• AI
  • Molecular Imaging
  • CT
  • X-Ray
  • Ultrasound
  • MRI
  • Facility Management
  • Mammography

Current Perspectives on Radiology Workforce Issues and Potential Solutions


Emphasizing the gravity of the ongoing workforce shortage in radiology, these authors recommend a change agenda focusing on expanded numbers of residency positions, reassessment of educational pathways, maintaining a strong presence in hospital settings and practice level initiatives to reduce administrative burden and achieve appropriate reimbursement beyond RVU measurements.

In recent years, there has been a marked change in the daily work life of a radiologist. We all feel it. Workloads have significantly increased. The number of studies, the number of images per study and, concomitantly, the overall complexity have all increased.1,2 Gone are the days of taking a break for lunch, of leaving the hospital (let alone the reading room), of being able to get some rest while on night shift. Log onto any online radiology forum or talk to radiologists in any hospital in any state, and you will hear about the unprecedented volumes and daunting backlogs of studies, and the concern about what the future holds for our profession.

There is no cavalry on the way. There is no relief on the horizon, not for radiologists or physicians in general. The profession of radiology has certainly braved workforce challenges in the past, but the challenges we currently face seem nearly insurmountable. The burgeoning list of issues includes increasing image ordering, increases in image-guided procedures, decreasing reimbursement, rural and underserved urban area access issues, 24/7 subspecialized coverage, and a graduating workforce that may prefer subspecialized work and more flexible work hours. Unfortunately, this may lead some radiology groups to “outsource” things to non-physician practitioners (NPPs), radiology technicians, or non-physician corporate entities who promise “economies of scale.”

How should we address the current state of radiology and forge a path forward?

We believe there are many practice-level, educational and legislative options to address our workforce concerns, but they will require radiologists to think outside of the box and reimagine some components of the profession.

A Closer Look at the Gravity of the Physician Shortage

Current projected United States physician shortages are estimated to range between 37,800 and 124,000 within the next 12 years per a report issued by the Association of American Medical Colleges.3 This shortage is largely due to the Balanced Budget Act of 1997, which capped federal funding for physician residency training programs at 100,000 spots and placed limits on the number of foreign medical graduates (FMGs).4 In the almost three decades since, there has been only a single increase in this number.5 In 2021, a plan to add 1,000 residency spots over five years was approved. To put this in context, that represents a one percent increase in 27 years. Meanwhile, in that same time span, the U.S. population grew by 23 percent, according to U.S. Census Bureau statistics.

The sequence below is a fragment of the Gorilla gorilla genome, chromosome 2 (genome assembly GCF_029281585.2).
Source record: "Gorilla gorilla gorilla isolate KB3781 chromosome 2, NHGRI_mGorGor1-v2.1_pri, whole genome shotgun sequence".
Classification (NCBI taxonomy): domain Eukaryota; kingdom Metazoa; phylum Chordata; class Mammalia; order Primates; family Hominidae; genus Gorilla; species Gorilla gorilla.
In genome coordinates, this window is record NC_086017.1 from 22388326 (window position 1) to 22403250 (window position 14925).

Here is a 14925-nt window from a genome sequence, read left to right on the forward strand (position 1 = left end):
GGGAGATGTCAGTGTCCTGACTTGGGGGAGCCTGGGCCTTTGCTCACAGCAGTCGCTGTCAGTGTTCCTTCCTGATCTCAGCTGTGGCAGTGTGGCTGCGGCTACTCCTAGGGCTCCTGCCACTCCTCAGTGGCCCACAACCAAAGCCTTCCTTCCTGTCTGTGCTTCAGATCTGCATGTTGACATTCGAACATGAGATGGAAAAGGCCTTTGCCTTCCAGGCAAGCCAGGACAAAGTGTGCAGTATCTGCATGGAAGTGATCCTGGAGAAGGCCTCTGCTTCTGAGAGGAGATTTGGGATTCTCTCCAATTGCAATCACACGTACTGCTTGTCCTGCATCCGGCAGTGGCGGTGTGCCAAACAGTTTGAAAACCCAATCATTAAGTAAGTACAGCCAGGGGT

Current Perspectives on Radiology Workforce Issues and Potential Solutions

Here one can see physician, nurse practitioner (NP) and physician assistant (PA) growth in the United States between 2010 and 2020. The authors note that based on 2024 estimates, an extended chart would reveal a 27 percent increase in physicians, a 263 percent increase in NPs and a 93 percent increase in PAs between 2010 and 2024. (Original chart reprised with permission from Al-Agba A, Bernard R. Patients at Risk: The Rise of the Nurse Practitioner and Physician Assistant in Healthcare. Universal Publishers, 2020.)

Since 2010, there has been a mild increase in the number of physicians in the US (see Figure 1).6 There has been an even smaller rise in the number of radiologists during this time, a number that is dwarfed by the concomitant rise in imaging volumes, which grow at approximately three to four percent annually, according to some long-term studies.7,8 In contrast, there has been a shocking increase in the number of non-physician practitioners with 2024 data indicating a 263 percent and 93 percent increase in numbers of nurse practitioners and physician assistants respectively.9 Though it varies on a state by state basis, NPPs have enjoyed continuous increases in their legislated scope of practice. This, in conjunction with their well-documented overutilization of imaging services in relation to physicians, suggests that future increases of three to four percent in imaging volumes is undoubtedly a very conservative estimate.10